Britain’s youngest terrorist can be freed from jail, says Parole Board

PA

Britain’s youngest terrorist – who plotted to murder police officers in Australia on Anzac Day – can be freed from jail, the Parole Board has ruled.

The 20-year-old, from Blackburn, Lancashire, who can only be identified as RXG, sent encrypted messages instructing an Australian jihadist to launch attacks during a 2015 parade.

He was jailed for life in October 2015 after admitting inciting terrorism overseas.

Anzac Day parade terror court case
Anzac Day parade terror court case

In a document detailing the decision, the Parole Board said: “After considering the circumstances of his offending, the progress made while in detention, and the evidence presented at the hearings, the panel was satisfied that RXG was suitable for release.”

At the age of just 14, the teenager took on the role of “organiser and adviser” and suggested beheading or using a car to kill officers during the annual April 25 commemoration of Australians and New Zealanders killed in conflict, which that year marked the centenary of the First World War battle in Gallipoli.

After being recruited online by Islamic State propagandist Abu Khaled al-Cambodi, over nine days RXG sent thousands of messages to 18-year-old Sevdet Besim, instructing him to kill police officers at the remembrance parade in Melbourne.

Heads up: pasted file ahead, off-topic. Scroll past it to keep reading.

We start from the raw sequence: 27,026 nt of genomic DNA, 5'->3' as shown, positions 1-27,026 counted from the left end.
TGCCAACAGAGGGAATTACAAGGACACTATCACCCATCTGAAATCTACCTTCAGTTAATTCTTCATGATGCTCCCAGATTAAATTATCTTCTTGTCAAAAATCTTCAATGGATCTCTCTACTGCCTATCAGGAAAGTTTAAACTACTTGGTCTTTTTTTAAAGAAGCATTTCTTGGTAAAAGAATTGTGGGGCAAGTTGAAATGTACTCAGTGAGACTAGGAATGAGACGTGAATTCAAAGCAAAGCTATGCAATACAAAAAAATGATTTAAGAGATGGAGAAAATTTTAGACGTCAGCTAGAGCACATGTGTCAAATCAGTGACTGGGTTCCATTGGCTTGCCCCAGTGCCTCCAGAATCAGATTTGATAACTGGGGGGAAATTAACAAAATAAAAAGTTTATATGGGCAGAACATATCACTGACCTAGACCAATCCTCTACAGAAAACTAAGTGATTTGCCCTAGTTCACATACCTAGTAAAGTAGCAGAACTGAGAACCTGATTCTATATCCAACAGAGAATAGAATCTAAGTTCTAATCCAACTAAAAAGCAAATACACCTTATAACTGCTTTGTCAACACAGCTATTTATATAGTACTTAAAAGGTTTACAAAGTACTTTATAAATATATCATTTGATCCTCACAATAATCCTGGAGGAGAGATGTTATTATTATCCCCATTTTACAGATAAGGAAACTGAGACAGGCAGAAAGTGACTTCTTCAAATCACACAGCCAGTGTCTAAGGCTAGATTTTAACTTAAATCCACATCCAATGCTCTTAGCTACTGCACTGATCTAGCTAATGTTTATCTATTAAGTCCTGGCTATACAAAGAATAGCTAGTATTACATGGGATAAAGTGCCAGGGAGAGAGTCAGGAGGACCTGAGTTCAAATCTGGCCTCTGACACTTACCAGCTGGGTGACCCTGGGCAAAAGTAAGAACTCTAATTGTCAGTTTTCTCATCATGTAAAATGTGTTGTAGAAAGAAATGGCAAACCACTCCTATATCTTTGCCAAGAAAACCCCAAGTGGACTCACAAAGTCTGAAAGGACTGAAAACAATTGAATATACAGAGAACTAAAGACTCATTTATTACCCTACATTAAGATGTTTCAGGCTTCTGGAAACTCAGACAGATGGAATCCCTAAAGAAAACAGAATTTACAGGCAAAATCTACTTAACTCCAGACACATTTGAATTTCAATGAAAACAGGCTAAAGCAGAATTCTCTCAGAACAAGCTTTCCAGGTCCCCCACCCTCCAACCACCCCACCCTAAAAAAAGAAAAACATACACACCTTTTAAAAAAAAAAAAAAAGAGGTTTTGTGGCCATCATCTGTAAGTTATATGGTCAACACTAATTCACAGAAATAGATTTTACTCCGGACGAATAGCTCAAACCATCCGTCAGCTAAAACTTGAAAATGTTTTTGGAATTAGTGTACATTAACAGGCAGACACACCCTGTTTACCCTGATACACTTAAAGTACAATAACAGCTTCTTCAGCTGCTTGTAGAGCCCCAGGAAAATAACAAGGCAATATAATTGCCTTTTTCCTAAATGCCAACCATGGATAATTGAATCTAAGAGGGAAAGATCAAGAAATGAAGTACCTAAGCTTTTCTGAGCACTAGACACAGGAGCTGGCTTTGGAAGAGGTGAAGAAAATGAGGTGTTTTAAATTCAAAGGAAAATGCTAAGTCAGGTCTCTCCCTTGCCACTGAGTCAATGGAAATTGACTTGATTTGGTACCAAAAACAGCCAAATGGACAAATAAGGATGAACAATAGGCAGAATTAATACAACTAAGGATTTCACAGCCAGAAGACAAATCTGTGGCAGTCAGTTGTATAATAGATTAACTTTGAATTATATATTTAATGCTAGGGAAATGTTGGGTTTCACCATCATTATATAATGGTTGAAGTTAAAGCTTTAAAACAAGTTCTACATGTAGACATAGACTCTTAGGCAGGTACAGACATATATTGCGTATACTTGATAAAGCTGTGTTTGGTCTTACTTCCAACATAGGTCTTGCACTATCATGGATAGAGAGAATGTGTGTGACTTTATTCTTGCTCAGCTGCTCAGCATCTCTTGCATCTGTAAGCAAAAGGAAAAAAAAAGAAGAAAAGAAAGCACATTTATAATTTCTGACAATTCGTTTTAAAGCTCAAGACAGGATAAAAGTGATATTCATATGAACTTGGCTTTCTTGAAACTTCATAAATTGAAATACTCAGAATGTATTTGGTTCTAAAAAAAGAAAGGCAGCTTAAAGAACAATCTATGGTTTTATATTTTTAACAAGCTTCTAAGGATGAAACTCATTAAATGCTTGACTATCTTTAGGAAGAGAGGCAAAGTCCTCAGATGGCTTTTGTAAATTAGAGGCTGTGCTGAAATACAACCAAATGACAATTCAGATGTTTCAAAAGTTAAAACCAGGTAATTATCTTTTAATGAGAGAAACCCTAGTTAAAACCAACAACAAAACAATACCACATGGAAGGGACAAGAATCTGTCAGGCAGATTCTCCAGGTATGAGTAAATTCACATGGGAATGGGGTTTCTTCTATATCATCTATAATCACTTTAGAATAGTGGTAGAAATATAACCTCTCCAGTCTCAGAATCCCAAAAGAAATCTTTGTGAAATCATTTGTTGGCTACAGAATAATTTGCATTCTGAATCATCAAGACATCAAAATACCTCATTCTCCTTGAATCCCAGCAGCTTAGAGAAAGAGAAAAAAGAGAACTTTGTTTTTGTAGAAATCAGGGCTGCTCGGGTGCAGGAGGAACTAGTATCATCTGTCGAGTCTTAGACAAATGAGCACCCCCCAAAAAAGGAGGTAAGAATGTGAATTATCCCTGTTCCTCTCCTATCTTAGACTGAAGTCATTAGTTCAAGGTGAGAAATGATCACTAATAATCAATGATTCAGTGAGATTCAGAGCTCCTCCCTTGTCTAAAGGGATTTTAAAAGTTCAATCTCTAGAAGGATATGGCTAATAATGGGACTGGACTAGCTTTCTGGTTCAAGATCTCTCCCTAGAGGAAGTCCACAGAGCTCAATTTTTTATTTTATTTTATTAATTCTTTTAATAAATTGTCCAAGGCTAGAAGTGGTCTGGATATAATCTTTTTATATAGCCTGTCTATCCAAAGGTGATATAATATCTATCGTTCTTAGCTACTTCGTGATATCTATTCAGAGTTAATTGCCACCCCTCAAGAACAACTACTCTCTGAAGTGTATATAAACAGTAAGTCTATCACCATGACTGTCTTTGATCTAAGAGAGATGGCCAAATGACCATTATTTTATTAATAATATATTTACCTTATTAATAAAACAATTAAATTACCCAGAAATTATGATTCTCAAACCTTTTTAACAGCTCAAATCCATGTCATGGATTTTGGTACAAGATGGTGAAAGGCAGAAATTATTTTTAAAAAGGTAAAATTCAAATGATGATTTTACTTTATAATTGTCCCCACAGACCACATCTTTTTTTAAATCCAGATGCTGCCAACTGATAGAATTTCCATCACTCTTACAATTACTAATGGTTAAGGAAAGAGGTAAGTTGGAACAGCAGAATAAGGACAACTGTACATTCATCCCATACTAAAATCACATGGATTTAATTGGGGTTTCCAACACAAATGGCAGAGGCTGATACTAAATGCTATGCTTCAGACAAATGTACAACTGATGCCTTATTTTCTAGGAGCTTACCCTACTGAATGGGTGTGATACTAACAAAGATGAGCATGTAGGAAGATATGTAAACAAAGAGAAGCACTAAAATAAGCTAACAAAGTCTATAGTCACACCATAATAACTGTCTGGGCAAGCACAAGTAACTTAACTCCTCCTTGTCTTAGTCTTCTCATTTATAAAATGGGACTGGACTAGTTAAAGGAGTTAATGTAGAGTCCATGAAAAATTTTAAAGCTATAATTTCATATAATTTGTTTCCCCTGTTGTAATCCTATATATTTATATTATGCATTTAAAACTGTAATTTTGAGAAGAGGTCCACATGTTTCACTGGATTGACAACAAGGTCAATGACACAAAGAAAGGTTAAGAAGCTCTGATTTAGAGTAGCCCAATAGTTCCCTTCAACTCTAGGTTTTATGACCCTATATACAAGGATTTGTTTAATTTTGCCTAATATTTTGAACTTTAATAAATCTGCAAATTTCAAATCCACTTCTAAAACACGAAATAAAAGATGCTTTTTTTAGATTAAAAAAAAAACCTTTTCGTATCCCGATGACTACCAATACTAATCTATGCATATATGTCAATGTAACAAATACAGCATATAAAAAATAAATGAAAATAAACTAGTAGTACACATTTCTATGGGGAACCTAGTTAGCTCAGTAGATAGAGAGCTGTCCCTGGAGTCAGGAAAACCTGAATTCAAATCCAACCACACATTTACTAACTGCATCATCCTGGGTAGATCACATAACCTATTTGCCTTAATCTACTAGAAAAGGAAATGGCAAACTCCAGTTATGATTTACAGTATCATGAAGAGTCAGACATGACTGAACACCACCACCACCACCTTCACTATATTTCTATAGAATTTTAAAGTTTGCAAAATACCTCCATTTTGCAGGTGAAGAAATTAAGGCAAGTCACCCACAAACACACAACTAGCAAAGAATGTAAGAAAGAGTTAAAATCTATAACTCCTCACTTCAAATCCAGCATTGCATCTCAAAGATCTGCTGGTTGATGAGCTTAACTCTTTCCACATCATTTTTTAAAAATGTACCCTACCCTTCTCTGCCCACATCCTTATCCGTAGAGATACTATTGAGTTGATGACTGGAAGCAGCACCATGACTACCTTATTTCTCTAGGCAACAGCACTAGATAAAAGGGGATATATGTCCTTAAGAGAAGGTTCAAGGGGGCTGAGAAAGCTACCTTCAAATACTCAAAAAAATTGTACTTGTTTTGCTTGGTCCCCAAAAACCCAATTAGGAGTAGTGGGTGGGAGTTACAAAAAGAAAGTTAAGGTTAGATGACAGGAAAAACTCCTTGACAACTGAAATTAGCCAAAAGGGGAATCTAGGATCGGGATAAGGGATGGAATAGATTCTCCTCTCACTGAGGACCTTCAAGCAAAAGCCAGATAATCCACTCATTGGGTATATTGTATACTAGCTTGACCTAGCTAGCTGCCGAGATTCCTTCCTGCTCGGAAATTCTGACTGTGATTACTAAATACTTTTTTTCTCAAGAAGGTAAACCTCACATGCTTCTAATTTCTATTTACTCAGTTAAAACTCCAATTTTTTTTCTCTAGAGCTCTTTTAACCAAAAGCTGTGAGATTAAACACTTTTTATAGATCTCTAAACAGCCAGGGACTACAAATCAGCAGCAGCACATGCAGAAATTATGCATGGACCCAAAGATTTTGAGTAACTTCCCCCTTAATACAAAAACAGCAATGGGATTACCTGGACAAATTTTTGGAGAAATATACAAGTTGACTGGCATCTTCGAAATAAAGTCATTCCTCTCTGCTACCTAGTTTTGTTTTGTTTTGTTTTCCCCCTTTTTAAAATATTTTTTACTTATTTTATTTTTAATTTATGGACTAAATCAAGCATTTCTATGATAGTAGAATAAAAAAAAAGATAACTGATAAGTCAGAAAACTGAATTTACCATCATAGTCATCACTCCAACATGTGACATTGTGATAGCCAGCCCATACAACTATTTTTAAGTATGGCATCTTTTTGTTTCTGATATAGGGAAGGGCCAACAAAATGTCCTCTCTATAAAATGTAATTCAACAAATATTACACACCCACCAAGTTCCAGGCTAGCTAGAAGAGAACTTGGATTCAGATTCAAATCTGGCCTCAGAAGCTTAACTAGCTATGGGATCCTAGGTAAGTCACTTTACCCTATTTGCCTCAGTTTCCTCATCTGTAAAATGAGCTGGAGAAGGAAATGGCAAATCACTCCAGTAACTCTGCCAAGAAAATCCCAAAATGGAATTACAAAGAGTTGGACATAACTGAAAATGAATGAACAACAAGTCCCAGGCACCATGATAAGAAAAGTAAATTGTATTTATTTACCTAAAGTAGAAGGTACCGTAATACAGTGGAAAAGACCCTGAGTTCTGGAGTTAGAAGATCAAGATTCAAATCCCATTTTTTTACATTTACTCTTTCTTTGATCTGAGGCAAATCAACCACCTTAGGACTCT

Anzac Day parade terror court case
Anzac Day parade terror court case

Australian police were alerted to the plot after British officers discovered material on the teenager’s phone.

The Parole Board cleared him to leave prison at his first review after he became eligible for release in October.

But the body said he will be subject to strict licence conditions, including having to live at a designated address, wearing an electronic tag and attending supervision appointments as well as adhering to restrictions on using technology and contacting people.

Anzac Day parade terror court case
Anzac Day parade terror court case

RXG’s identity will remain a secret for the rest of his life after a High Court ruling last year.

Granting him lifelong anonymity, Dame Victoria Sharp said identifying him was likely to cause him “serious harm” and it was therefore necessary for the rare step – taken in only a small number of cases.

Only a handful of lifelong anonymity orders have been made, including those granted to Jon Venables and Robert Thompson, who murdered Liverpool toddler James Bulger, and child killer Mary Bell.

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